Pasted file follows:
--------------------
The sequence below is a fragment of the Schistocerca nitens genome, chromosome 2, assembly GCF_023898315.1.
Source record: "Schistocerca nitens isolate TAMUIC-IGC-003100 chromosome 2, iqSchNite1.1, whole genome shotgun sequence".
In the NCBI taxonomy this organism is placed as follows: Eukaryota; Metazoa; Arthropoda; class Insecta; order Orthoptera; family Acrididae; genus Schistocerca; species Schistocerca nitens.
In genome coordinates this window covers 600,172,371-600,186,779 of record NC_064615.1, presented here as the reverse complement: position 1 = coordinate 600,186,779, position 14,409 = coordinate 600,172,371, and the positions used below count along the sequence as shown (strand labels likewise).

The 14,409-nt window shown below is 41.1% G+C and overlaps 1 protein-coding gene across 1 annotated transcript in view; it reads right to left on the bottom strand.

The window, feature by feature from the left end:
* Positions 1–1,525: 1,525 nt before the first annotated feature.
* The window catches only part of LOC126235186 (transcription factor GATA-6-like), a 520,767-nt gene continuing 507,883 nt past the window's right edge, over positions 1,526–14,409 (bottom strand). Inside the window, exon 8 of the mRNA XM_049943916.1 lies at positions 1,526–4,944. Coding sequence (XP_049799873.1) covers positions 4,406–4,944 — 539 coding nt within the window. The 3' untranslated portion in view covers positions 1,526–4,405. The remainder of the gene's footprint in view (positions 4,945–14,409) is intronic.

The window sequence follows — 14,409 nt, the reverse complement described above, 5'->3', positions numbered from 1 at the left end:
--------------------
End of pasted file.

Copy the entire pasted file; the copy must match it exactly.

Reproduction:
The sequence below is a fragment of the Schistocerca nitens genome, chromosome 2, assembly GCF_023898315.1.
Source record: "Schistocerca nitens isolate TAMUIC-IGC-003100 chromosome 2, iqSchNite1.1, whole genome shotgun sequence".
In the NCBI taxonomy this organism is placed as follows: Eukaryota; Metazoa; Arthropoda; class Insecta; order Orthoptera; family Acrididae; genus Schistocerca; species Schistocerca nitens.
In genome coordinates this window covers 600,172,371-600,186,779 of record NC_064615.1, presented here as the reverse complement: position 1 = coordinate 600,186,779, position 14,409 = coordinate 600,172,371, and the positions used below count along the sequence as shown (strand labels likewise).

The 14,409-nt window shown below is 41.1% G+C and overlaps 1 protein-coding gene across 1 annotated transcript in view; it reads right to left on the bottom strand.

The window, feature by feature from the left end:
* Positions 1–1,525: 1,525 nt before the first annotated feature.
* The window catches only part of LOC126235186 (transcription factor GATA-6-like), a 520,767-nt gene continuing 507,883 nt past the window's right edge, over positions 1,526–14,409 (bottom strand). Inside the window, exon 8 of the mRNA XM_049943916.1 lies at positions 1,526–4,944. Coding sequence (XP_049799873.1) covers positions 4,406–4,944 — 539 coding nt within the window. The 3' untranslated portion in view covers positions 1,526–4,405. The remainder of the gene's footprint in view (positions 4,945–14,409) is intronic.

The window sequence follows — 14,409 nt, the reverse complement described above, 5'->3', positions numbered from 1 at the left end: